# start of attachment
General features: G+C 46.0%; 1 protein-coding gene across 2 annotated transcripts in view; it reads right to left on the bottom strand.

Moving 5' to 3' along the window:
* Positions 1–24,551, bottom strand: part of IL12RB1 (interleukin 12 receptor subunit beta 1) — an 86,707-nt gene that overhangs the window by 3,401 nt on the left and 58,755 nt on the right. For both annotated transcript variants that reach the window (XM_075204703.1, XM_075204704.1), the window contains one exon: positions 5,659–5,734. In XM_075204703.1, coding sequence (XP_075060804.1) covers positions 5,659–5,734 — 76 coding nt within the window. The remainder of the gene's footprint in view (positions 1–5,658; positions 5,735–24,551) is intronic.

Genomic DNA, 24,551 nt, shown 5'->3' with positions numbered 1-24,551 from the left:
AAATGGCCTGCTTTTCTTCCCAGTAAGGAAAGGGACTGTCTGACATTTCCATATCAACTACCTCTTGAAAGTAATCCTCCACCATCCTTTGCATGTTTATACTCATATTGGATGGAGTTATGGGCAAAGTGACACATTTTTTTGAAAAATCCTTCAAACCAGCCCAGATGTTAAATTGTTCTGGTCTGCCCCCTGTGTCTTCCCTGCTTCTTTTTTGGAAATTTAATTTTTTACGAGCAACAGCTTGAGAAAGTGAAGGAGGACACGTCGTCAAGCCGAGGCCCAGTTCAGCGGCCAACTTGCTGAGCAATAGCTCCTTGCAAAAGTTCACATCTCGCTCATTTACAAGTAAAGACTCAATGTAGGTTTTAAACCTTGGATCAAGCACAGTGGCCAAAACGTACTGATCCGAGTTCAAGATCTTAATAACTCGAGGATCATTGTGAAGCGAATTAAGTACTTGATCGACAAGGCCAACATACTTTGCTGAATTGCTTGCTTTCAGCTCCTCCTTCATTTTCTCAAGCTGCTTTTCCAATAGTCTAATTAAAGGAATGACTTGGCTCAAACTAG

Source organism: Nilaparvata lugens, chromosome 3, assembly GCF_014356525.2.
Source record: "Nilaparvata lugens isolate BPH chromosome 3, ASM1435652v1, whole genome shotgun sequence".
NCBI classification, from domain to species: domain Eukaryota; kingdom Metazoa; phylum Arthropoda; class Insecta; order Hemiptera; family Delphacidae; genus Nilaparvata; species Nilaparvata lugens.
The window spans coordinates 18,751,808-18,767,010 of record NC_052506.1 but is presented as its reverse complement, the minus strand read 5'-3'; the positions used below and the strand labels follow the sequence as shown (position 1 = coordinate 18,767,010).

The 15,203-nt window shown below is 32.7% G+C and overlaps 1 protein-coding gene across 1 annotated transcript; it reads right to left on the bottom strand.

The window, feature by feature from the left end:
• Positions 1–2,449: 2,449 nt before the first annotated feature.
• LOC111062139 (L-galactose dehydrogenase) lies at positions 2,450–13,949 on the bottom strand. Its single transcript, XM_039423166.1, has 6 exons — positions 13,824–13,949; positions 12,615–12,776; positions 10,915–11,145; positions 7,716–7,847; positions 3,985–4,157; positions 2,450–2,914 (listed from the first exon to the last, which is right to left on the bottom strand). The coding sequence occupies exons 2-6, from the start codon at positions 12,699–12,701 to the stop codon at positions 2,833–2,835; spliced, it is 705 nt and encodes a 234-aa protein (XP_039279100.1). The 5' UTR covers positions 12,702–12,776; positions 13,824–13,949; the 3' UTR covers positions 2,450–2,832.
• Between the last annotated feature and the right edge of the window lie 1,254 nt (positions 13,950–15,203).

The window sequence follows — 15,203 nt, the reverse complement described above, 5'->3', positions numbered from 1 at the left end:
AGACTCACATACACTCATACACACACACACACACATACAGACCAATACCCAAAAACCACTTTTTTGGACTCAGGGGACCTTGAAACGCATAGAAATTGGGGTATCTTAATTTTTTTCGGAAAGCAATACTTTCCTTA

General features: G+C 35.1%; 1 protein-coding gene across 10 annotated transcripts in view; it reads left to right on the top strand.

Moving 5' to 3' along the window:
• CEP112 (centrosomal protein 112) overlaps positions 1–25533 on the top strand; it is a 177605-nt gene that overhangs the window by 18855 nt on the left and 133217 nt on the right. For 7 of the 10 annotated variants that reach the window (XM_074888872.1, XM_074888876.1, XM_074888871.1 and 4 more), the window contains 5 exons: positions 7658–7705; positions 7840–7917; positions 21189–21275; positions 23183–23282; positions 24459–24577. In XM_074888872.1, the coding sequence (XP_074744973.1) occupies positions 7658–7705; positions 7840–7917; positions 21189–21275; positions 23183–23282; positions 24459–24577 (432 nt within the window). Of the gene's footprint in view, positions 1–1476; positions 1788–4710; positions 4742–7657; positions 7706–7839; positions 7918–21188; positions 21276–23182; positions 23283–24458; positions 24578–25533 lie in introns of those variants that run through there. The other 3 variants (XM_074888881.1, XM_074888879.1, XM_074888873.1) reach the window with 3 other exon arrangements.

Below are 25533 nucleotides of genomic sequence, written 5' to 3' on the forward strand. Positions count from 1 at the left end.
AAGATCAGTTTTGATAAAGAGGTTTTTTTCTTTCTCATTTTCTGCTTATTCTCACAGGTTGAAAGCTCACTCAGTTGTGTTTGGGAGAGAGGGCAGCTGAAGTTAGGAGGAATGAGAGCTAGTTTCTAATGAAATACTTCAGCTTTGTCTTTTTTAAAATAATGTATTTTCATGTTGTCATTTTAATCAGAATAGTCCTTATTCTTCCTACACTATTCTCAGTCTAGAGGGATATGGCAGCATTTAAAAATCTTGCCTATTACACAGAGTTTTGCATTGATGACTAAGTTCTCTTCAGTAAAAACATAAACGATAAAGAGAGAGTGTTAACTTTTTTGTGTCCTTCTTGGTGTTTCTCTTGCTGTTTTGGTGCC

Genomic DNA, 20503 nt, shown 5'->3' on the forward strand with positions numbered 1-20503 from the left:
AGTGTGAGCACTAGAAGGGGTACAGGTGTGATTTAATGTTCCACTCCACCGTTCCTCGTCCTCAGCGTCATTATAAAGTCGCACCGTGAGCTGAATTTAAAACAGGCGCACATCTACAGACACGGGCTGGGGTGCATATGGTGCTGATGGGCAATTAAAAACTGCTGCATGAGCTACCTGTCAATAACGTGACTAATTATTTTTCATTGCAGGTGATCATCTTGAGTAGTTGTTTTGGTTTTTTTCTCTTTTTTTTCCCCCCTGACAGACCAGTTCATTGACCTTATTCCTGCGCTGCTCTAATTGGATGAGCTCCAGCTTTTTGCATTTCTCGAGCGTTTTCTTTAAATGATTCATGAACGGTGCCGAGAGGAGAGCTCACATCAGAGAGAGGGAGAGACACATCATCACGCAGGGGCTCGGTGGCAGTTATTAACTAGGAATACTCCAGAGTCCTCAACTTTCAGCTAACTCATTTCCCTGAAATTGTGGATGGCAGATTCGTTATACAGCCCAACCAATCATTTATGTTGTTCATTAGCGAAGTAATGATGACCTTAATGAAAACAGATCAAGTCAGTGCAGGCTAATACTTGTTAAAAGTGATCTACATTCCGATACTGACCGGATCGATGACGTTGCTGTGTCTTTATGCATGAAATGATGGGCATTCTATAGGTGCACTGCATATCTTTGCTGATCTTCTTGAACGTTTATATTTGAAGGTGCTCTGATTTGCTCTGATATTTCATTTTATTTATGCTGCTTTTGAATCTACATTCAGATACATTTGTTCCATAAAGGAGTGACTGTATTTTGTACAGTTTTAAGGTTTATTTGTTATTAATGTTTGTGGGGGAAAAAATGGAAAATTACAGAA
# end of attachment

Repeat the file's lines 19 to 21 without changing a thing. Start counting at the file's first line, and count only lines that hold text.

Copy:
• CEP112 (centrosomal protein 112) overlaps positions 1–25533 on the top strand; it is a 177605-nt gene that overhangs the window by 18855 nt on the left and 133217 nt on the right. For 7 of the 10 annotated variants that reach the window (XM_074888872.1, XM_074888876.1, XM_074888871.1 and 4 more), the window contains 5 exons: positions 7658–7705; positions 7840–7917; positions 21189–21275; positions 23183–23282; positions 24459–24577. In XM_074888872.1, the coding sequence (XP_074744973.1) occupies positions 7658–7705; positions 7840–7917; positions 21189–21275; positions 23183–23282; positions 24459–24577 (432 nt within the window). Of the gene's footprint in view, positions 1–1476; positions 1788–4710; positions 4742–7657; positions 7706–7839; positions 7918–21188; positions 21276–23182; positions 23283–24458; positions 24578–25533 lie in introns of those variants that run through there. The other 3 variants (XM_074888881.1, XM_074888879.1, XM_074888873.1) reach the window with 3 other exon arrangements.

Below are 25533 nucleotides of genomic sequence, written 5' to 3' on the forward strand. Positions count from 1 at the left end.
AAGATCAGTTTTGATAAAGAGGTTTTTTTCTTTCTCATTTTCTGCTTATTCTCACAGGTTGAAAGCTCACTCAGTTGTGTTTGGGAGAGAGGGCAGCTGAAGTTAGGAGGAATGAGAGCTAGTTTCTAATGAAATACTTCAGCTTTGTCTTTTTTAAAATAATGTATTTTCATGTTGTCATTTTAATCAGAATAGTCCTTATTCTTCCTACACTATTCTCAGTCTAGAGGGATATGGCAGCATTTAAAAATCTTGCCTATTACACAGAGTTTTGCATTGATGACTAAGTTCTCTTCAGTAAAAACATAAACGATAAAGAGAGAGTGTTAACTTTTTTGTGTCCTTCTTGGTGTTTCTCTTGCTGTTTTGGTGCC